Malampaya issues and dynamics

"It’s always consumers who feel the pinch."


According to estimates by the Department of Energy, the natural gas (natgas) reserves of the Malampaya plant located west of the Palawan coast is expected to be exhausted by around the first quarter of 2027.

This means that in six years, if adequate alternative power generation capacity is not operational to catch-up with fast growing demand and new sources of natgas supply are not found, many major power plants fueled by Malampaya will either be forced to shift to more expensive liquid gas or even shut down. We will have a serious power crisis that will crash the prospects of a fast recovery to regain pre-pandemic economic growth trajectories.

However, Malampaya suddenly shut down this September 11-12, a few weeks ahead of its scheduled 20-day maintenance in October. Depleting natgas output has been causing dependent power plants supplying the Luzon grid to operate below its rated capacity and affecting the already tight power supply. Industry experts and watchdogs are seeing these as ominous indications that should call for the re-evaluation of remaining natgas reserves. More importantly, the building of new generation capacities should be a top priority.

Every time power generation is disrupted, whether by schedule or forced by breakdowns, it’s consumers who feel the pinch. Distribution utilities (DUs) and electricity cooperatives have to buy power from the Wholesale Electricity Spot Market (WESM) to at least close the supply gap with enough buffer to avoid debilitating power outages. When this happens, the law of supply and demand comes into play, and you can expect a bump-up in generation costs as WESM prices will always be higher than the rates in ongoing Power Supply Agreements of DUs. This generation price hike will be felt beyond Luzon and by all consumers being supplied all over the country; their power is sourced through the WESM.

Some of the biggest baseload power plants were affected. The 414-megawatt (MW) San Gabriel plant was temporarily shut down, the 1,000-MW Sta. Rita and the 500-MW San Lorenzo had to shift to the more expensive liquid gas. These companies are owned by First Gen Corporation.

Approximately 1,900 MW were affected after three days due to the untimely disruption which will then cause an increase in the generation charge in the next billing cycle.

Some might say that it’s the reality of our situation, but the DOE and the power and energy industry have been warning about the country’s power and energy outlook even before the global pandemic. Between 2012 and 2017, the demand in the Luzon grid was already outpacing capacity. New capacity was only at 2,600 MW while demand was at around 2,900 MW). The DOE’s pre-pandemic prediction was an annual increase in demand of approximately 4.9 percent—almost 25,000 MW in new capacity will be needed.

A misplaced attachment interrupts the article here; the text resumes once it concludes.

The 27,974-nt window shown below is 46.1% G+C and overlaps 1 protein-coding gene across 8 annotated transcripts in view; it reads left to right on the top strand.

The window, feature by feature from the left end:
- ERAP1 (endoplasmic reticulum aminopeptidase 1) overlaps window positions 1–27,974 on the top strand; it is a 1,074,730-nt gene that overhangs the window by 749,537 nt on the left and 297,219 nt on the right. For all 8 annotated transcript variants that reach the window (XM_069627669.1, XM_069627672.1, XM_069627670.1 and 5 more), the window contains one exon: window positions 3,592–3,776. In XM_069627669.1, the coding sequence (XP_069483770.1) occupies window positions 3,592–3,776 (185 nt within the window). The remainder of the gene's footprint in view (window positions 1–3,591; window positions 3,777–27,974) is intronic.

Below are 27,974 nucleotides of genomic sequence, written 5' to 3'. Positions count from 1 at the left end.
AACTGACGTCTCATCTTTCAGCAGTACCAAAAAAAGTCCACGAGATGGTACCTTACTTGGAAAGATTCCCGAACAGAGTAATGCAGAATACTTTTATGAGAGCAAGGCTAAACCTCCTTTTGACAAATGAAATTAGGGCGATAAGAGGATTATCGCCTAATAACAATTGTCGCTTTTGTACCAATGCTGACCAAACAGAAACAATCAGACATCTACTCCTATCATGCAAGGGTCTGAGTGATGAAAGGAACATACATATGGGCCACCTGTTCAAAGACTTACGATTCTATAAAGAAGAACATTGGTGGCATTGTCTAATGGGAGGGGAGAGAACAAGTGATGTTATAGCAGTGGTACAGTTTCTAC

Before the lockdowns started, the DOE warned of very tight power supply in the summer months of 2020. The extensive disruption of economic activities averted this power shortage. Now that pandemic restrictions have been adjusted to allow manufacturing and supply chains unhampered to keep the economy going, power consumption has returned to pre-lockdown levels and has even increased. Many consumers felt this with the resurgence of brownouts in recent months.

Going into the 19th month of recurring lockdowns that this administration’s pandemic managers now realize as ineffective because of so many reasons, so-called “alert levels” with granular lockdown are now being imposed as the newest anti-pandemic experiment to reverse the over 20,000-a-day infection rate. More businesses are being allowed to operate—albeit in limited capacities—to at least sustain millions of income-strapped workers.

Going back to Malampaya on another issue, a re-evaluation of the sales purchase agreement between Chevron and Udenna Corporation’s subsidiary UC Malampaya Philippines has been ordered by Energy Secretary Alfonso Cusi. This came after the Senate questioned DOE officials when it was disclosed in a hearing that the Malampaya Energy XP Pte., Ltd. owned by the President’s campaign funder and close ally Dennis Uy, the winning bidder to purchase 45 percent of Shell Philippines Exploration, only had a paid up capital of US$100 or about 5,000 pesos.

Malampaya Energy wants to develop new natural gas resources in the area. I wonder how Beijing is going to take this. Perhaps there’s already a hidden deal on this? Just speculating.

Interestingly, this looks very familiar and even similar to the raging pandemic corruption issue of Pharmally. The plot is indeed thickening on this one.

That aside, energy regulators need to act faster on power plant builds to move our power situation from barely sufficient to surplus. Before economic recovery can take off, our energy supply must be at a level of stability and affordability to attract new investments that we will need to compete versus other economies that experts already predict will recover earlier than ours.

Topics: Orlando Oxales , Department of Energy , natural gas , Malampaya plant
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